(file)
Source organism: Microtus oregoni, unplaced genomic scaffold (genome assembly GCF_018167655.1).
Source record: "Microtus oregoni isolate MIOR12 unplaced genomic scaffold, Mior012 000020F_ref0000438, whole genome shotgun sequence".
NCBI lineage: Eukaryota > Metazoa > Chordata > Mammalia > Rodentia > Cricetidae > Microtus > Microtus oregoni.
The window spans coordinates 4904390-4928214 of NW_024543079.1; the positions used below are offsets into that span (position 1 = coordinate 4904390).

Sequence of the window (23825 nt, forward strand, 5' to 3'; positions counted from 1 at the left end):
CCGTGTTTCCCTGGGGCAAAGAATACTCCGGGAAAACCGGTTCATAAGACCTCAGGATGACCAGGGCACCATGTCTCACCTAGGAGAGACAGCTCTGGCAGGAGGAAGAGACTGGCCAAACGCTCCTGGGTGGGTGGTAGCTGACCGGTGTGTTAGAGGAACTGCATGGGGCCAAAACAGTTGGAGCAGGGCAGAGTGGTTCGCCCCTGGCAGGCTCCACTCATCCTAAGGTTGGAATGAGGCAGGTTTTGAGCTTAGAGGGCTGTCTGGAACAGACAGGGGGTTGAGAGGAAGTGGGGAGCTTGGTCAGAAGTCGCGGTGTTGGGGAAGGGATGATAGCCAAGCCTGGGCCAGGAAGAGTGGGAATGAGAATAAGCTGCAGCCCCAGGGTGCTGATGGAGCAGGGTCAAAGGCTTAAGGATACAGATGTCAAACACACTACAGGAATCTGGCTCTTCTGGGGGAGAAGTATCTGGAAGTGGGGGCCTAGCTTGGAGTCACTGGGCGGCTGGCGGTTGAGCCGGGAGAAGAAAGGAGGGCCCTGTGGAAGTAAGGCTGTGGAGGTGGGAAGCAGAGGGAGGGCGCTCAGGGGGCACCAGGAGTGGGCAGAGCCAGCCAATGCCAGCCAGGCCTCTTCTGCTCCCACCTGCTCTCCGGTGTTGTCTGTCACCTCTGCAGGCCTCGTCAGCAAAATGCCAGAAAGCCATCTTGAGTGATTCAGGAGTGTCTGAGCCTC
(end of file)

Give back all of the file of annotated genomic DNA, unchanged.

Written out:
Source organism: Microtus oregoni, unplaced genomic scaffold (genome assembly GCF_018167655.1).
Source record: "Microtus oregoni isolate MIOR12 unplaced genomic scaffold, Mior012 000020F_ref0000438, whole genome shotgun sequence".
NCBI lineage: Eukaryota > Metazoa > Chordata > Mammalia > Rodentia > Cricetidae > Microtus > Microtus oregoni.
The window spans coordinates 4904390-4928214 of NW_024543079.1; the positions used below are offsets into that span (position 1 = coordinate 4904390).

Sequence of the window (23825 nt, forward strand, 5' to 3'; positions counted from 1 at the left end):
CCGTGTTTCCCTGGGGCAAAGAATACTCCGGGAAAACCGGTTCATAAGACCTCAGGATGACCAGGGCACCATGTCTCACCTAGGAGAGACAGCTCTGGCAGGAGGAAGAGACTGGCCAAACGCTCCTGGGTGGGTGGTAGCTGACCGGTGTGTTAGAGGAACTGCATGGGGCCAAAACAGTTGGAGCAGGGCAGAGTGGTTCGCCCCTGGCAGGCTCCACTCATCCTAAGGTTGGAATGAGGCAGGTTTTGAGCTTAGAGGGCTGTCTGGAACAGACAGGGGGTTGAGAGGAAGTGGGGAGCTTGGTCAGAAGTCGCGGTGTTGGGGAAGGGATGATAGCCAAGCCTGGGCCAGGAAGAGTGGGAATGAGAATAAGCTGCAGCCCCAGGGTGCTGATGGAGCAGGGTCAAAGGCTTAAGGATACAGATGTCAAACACACTACAGGAATCTGGCTCTTCTGGGGGAGAAGTATCTGGAAGTGGGGGCCTAGCTTGGAGTCACTGGGCGGCTGGCGGTTGAGCCGGGAGAAGAAAGGAGGGCCCTGTGGAAGTAAGGCTGTGGAGGTGGGAAGCAGAGGGAGGGCGCTCAGGGGGCACCAGGAGTGGGCAGAGCCAGCCAATGCCAGCCAGGCCTCTTCTGCTCCCACCTGCTCTCCGGTGTTGTCTGTCACCTCTGCAGGCCTCGTCAGCAAAATGCCAGAAAGCCATCTTGAGTGATTCAGGAGTGTCTGAGCCTC